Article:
The stench of blood was sickening. I knew the bodies were only those of animals, but I kept imagining they were humans.
The overhead lights were incredibly bright, so I had to move very carefully: a stray shadow could mean the end of me. The floor was slippery - water? blood? - so I had to watch where I put my feet.
There was a strange rosy glow around the carcasses, a result of the bright light and blood. You wouldn't want to be a vegetarian in a place like this!
After a few seconds of seeing nothing but dead animals, I spotted Mr. Crepsley and the fat man. I fell in behind the two and kept pace with them.
The fat man stopped and checked one of the carcasses. He must have been feeling cold, because he blew into his hands to warm them up, even though he was wearing gloves. He gave the dead animal a slap when he finished examining it - the hook creaked creepily as the carcass swung back and forth - and began to whistle the same tune he'd been whistling outside.
He started walking again.
I was closing the gap between myself and Mr. Crepsley - I didn't want to get left too far behind - when all of a sudden the fat man bent down to examine something on the ground. I stopped and began to move backward, afraid he'd spot my feet, then noticed Mr. Crepsley creeping up on the crouching human.
I swore underneath my breath and raced forward. If Mr. Crepsley had been paying attention, he would have heard me, but he was concentrating on the man ahead.
I stopped a few feet behind the vampire and drew out my rusty knife. That would have been the perfect time to attack - the vampire was standing still, focused on the human, unaware of my presence, an ideal target - but I couldn't. Mr. Crepsley had to make the first move. I refused to believe the worst about him until he actually attacked. As Evra had said, if I killed him, there could be no bringing him back to life. This was no time to make a mistake.
The seconds seemed like hours as the fat man crouched, studying whatever it was that had grabbed his attention. Finally he shrugged and stood up straight. I heard Mr. Crepsley hiss and saw his body tense. I raised my knife.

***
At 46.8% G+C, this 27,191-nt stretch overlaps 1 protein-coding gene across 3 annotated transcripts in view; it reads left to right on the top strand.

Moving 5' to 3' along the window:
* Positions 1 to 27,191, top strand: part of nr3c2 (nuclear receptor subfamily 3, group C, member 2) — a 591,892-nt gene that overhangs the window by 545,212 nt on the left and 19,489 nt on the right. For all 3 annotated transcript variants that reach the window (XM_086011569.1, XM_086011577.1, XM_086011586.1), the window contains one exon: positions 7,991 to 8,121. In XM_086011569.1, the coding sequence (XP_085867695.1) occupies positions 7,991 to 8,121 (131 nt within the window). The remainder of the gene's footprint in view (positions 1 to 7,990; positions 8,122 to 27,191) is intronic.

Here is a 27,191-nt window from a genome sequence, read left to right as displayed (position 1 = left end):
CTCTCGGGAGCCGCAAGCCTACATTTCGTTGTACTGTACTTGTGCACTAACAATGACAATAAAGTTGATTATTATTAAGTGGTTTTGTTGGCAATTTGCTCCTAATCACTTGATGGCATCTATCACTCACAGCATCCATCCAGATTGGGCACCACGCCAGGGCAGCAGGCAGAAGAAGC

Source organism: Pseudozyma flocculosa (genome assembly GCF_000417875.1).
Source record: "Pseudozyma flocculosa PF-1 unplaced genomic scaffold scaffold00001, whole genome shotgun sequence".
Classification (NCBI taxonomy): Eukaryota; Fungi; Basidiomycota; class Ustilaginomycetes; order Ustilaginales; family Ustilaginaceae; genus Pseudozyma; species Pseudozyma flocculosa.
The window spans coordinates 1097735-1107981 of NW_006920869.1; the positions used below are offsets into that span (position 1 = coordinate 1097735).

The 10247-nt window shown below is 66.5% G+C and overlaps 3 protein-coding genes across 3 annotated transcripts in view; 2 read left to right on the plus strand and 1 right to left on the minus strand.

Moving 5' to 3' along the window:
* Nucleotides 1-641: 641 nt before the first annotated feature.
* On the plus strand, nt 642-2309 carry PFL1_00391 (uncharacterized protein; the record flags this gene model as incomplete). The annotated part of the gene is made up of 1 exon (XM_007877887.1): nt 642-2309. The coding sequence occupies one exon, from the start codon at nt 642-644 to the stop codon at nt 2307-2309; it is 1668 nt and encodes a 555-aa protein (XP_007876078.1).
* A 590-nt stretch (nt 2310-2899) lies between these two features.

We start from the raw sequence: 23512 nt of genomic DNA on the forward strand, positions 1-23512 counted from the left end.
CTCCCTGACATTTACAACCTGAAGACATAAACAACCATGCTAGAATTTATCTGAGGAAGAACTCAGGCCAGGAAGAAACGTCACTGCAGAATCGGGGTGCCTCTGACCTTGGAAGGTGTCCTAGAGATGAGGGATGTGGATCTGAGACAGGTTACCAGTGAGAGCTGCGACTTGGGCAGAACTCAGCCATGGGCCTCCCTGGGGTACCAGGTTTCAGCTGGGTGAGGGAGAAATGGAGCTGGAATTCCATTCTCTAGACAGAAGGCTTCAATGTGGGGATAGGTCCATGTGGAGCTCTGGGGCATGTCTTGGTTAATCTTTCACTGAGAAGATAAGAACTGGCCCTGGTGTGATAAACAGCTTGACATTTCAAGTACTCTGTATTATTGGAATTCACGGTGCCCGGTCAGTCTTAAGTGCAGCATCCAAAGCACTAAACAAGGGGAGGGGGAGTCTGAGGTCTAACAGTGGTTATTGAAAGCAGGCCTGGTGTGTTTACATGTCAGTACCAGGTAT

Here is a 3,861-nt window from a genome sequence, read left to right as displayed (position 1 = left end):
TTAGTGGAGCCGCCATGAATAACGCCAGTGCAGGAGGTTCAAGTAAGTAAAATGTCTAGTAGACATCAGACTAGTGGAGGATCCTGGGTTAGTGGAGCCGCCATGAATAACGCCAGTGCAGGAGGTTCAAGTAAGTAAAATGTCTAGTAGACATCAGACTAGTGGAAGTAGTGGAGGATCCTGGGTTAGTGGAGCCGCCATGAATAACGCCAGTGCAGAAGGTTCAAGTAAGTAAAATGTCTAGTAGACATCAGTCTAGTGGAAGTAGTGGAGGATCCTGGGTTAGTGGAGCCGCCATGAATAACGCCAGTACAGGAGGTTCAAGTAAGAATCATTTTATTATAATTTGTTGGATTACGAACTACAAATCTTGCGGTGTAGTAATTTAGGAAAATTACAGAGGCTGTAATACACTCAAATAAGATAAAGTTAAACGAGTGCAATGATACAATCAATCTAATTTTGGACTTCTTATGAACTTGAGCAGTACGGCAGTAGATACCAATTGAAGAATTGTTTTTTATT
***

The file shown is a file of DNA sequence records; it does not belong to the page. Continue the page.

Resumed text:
The fat man must have heard something, because he looked up - the wrong way; he should have been looking backward - an instant before Mr. Crepsley leaped.
I'd been anticipating the move, but even so, I was unprepared. If I'd lunged at the same time as the vampire, I would have been able to lash out with the knife and hit where I was aiming: his throat. As it was, I hesitated a split second, which meant I was off target.
I yelled as I bounded after him, screaming loudly, partly to shock him out of his attack, partly because I was so horrified by what I was doing.
The scream caused Mr. Crepsley to whip around. His eyes widened incredulously. Since he wasn't looking ahead any longer, he crashed awkwardly into the fat man and the two went sprawling to the ground.
I fell on Mr. Crepsley and struck with the knife. The blade cut into the top of the vampire's left arm and bit deeply into his flesh. He roared with pain and tried shoving me off. I pushed him down - he was in a difficult position, his extra weight and strength no use to him - and drew back my arm, meaning to bring the knife down with all my force in a long, lethal strike.
I never made the killer cut. Because, as my arm flew back, it connected with somebody. Somebody floating downward. Somebody who'd jumped from above. Somebody who screeched as my arm struck him, and rolled away from me as fast as he could.